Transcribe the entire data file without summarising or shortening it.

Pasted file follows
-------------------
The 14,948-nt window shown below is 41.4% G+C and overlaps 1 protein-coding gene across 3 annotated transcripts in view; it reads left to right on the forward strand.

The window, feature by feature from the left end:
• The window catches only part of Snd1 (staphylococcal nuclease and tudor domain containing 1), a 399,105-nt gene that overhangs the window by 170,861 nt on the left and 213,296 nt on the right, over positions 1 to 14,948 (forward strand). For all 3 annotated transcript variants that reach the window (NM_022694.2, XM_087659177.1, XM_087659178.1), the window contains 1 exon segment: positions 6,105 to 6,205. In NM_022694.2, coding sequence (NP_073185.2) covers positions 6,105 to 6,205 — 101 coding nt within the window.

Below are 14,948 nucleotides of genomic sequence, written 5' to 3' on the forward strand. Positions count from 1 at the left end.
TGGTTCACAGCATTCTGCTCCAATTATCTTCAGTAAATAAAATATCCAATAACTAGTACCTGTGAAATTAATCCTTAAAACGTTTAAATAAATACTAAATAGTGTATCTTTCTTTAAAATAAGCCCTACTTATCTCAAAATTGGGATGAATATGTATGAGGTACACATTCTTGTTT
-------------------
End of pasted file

The 14,948-nt window shown below is 41.4% G+C and overlaps 1 protein-coding gene across 3 annotated transcripts in view; it reads left to right on the forward strand.

The window, feature by feature from the left end:
• The window catches only part of Snd1 (staphylococcal nuclease and tudor domain containing 1), a 399,105-nt gene that overhangs the window by 170,861 nt on the left and 213,296 nt on the right, over positions 1 to 14,948 (forward strand). For all 3 annotated transcript variants that reach the window (NM_022694.2, XM_087659177.1, XM_087659178.1), the window contains 1 exon segment: positions 6,105 to 6,205. In NM_022694.2, coding sequence (NP_073185.2) covers positions 6,105 to 6,205 — 101 coding nt within the window.

Below are 14,948 nucleotides of genomic sequence, written 5' to 3' on the forward strand. Positions count from 1 at the left end.
TGGTTCACAGCATTCTGCTCCAATTATCTTCAGTAAATAAAATATCCAATAACTAGTACCTGTGAAATTAATCCTTAAAACGTTTAAATAAATACTAAATAGTGTATCTTTCTTTAAAATAAGCCCTACTTATCTCAAAATTGGGATGAATATGTATGAGGTACACATTCTTGTTT